15 Stunning Wedding Dress Necklines Every Bride Should Consider

Which wedding dress neckline style will flatter you?

Every bride-to-be looks forward to finding the perfect wedding dress for her special day. And a big part of choosing the right gown is considering which wedding dress neckline will best compliment your face, hairstyle and body type.

There are a variety of wedding dress necklines to choose from. Before setting foot in a bridal salon, it’s wise to have an understanding of the dress necklines available and which will work best for you. From sweetheart to illusion to v-neck, knowing which styles will flatter you is key to looking your very best on your big day.

To help you choose a gown that will accentuate your unique beauty, we’ve crafted a list of the most sought-after wedding dress necklines.

Photo by B Boutique

Popular Wedding Dress Necklines

Your wedding dress, ultimately, should do two things: be an extension of your own personal style and make you feel beautiful. To accomplish both of these key elements, your neckline choice is vital. 

Here are the 15 most popular wedding dress necklines to consider:

1. Sweetheart neckline

The scalloped sweetheart neckline resembles the top of a heart and is often seen on strapless or spaghetti strap wedding dresses. Made to accentuate the décolletage, this heart-shape style can give the illusion of a fuller bust for smaller-chested brides or can flaunt a fuller figure. 

If you do have a larger bust, but want to stay covered, a semi-sweetheart neckline is a good option. The semi-sweetheart has less pronounced curves, and sits higher up on the chest giving well-endowed brides a bit more coverage without sacrificing style.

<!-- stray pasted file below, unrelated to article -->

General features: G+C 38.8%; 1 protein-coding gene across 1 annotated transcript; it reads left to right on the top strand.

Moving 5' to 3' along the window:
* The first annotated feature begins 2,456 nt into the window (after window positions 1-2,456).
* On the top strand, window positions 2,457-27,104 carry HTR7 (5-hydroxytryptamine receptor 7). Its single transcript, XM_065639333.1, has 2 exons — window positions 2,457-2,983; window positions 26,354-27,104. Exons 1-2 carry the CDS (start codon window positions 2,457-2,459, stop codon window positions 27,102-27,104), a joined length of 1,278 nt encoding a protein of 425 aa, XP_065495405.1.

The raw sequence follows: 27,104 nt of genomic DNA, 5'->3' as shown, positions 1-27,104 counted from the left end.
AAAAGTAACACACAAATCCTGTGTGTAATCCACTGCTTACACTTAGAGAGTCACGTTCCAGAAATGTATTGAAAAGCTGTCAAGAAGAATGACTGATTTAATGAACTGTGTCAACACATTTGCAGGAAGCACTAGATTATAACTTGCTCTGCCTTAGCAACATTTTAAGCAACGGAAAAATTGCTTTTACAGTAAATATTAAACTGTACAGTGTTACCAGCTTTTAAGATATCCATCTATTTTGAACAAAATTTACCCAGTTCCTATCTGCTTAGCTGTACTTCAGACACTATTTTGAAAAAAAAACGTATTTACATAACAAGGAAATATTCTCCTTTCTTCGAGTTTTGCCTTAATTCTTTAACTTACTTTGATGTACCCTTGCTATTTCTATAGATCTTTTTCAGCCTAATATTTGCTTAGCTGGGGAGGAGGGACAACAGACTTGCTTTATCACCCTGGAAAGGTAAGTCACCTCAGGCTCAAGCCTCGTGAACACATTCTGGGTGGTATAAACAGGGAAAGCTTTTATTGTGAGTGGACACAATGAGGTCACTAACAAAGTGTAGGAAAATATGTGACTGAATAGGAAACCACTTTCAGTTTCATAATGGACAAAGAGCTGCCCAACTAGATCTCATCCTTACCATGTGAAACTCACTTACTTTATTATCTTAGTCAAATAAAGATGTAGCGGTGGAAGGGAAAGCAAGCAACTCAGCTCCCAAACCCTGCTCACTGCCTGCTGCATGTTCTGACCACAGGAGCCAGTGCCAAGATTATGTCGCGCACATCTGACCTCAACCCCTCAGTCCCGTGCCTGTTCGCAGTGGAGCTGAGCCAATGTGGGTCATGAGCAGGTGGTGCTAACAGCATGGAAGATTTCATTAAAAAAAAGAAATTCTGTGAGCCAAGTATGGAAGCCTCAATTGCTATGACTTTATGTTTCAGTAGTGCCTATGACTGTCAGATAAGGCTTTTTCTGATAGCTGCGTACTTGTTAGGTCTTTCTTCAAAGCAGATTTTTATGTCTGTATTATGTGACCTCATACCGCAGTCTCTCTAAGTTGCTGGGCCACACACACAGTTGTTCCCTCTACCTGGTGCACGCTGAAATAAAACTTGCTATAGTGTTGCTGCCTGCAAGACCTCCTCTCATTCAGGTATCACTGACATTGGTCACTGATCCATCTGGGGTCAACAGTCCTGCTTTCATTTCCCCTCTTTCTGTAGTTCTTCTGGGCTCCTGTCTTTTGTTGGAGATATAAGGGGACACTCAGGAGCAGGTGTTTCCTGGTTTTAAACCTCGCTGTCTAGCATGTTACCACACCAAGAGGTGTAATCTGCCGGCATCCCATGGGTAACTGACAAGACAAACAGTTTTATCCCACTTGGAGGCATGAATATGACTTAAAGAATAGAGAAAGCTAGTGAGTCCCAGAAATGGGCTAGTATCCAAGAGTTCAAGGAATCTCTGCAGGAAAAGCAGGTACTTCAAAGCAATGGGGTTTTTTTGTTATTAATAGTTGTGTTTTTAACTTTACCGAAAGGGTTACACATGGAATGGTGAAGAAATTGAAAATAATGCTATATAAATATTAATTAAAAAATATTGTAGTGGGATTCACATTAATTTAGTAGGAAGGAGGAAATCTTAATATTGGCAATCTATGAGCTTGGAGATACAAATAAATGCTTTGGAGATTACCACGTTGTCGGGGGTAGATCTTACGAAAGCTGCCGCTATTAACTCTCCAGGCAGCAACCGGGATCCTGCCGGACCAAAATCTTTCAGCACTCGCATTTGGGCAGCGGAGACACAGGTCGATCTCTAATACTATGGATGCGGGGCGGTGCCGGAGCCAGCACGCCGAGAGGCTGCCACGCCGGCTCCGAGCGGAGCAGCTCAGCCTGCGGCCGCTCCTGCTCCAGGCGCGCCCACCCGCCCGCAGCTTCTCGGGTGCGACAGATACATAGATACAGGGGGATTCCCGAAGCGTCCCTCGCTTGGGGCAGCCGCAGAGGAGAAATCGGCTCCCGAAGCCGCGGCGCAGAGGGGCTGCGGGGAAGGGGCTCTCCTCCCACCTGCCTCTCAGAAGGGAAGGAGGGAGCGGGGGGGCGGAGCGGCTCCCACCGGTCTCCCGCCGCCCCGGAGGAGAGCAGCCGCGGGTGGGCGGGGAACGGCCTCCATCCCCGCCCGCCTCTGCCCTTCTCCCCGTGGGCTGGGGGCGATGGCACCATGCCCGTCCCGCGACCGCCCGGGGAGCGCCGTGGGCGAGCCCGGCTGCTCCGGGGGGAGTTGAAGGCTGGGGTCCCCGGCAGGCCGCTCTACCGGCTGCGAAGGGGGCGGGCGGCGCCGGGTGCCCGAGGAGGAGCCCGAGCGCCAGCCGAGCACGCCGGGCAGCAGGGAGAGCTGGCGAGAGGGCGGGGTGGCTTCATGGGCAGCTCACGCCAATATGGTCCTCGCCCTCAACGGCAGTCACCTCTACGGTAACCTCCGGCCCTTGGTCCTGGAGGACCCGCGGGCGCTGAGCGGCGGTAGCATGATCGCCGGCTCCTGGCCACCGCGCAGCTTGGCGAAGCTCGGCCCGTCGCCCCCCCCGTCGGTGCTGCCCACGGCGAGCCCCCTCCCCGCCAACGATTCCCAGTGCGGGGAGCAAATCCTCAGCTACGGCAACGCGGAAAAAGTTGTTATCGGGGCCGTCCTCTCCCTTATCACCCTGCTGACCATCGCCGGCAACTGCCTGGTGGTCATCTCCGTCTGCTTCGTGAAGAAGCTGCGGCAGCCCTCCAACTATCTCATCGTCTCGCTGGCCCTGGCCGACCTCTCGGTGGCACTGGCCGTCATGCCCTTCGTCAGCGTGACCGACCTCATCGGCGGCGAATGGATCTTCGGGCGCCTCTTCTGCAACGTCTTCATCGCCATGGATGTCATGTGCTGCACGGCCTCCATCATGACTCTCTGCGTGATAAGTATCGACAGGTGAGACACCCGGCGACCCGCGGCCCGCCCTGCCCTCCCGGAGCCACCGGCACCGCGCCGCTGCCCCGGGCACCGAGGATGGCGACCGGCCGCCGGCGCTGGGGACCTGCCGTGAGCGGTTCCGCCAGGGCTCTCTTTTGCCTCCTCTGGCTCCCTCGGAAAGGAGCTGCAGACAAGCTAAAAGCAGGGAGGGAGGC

Often found on: One of the most popular wedding dress necklines, it is often featured on a ball gown, but can also be seen on a-line, mermaid and trumpet silhouettes.

Best suited for: Sweetheart necklines look great on many body types but are particularly attractive on brides with toned, broad shoulders. It can also help to balance out the wider hips of a pear-shaped figure and can detract from a thick waist by drawing the eye upward toward your face. Small-busted women with narrow shoulders can also wear this neckline to create curves.

2. Straight neckline

Often featured on strapless wedding gowns, a straight neckline is perfect for any bride who wants to bare her arms and shoulders without showing as much cleavage. This style of dress puts the focus on your upper body and looks great with minimal jewelry. 

Often found on: This neckline style is often featured on mermaid, trumpet and sheath silhouettes.

Best suited for: Straight necklines look best on brides with toned arms and good shoulders. A good choice for brides with a medium-sized chest, it can also work for busty brides who want a strapless dress because a straight neckline allows a sturdier strapless undergarment to be worn.

3. Illusion neckline

An illusion neckline offers a sheer lining, creating the appearance of exposed skin, while still providing extra coverage and support. This style, often paired with appliqués, or embroidery, can give the illusion of a strapless, sweetheart or plunging v-neck gown. The illusion fabric can also be incorporated into the sleeves of the dress or offer a bare-back look. 

Often found on: This neckline style can work with virtually any silhouette from a-line to mermaid to sheath.

Best suited for: This elegant neckline works well for most brides, thanks to the wide variety of silhouettes and designs available in this style. So, whether you’re 25 or 45, petite or tall, slim or curvy, you’re sure to find a variation of this lovely style that works well for you. As an added bonus, the details on illusion necklines eliminate the need for a necklace.

4. V-neckline

Brides who don’t want to wear a strapless bra will appreciate the wide straps and long or cap sleeves that often accompany this neckline, allowing a more traditional bra to be worn.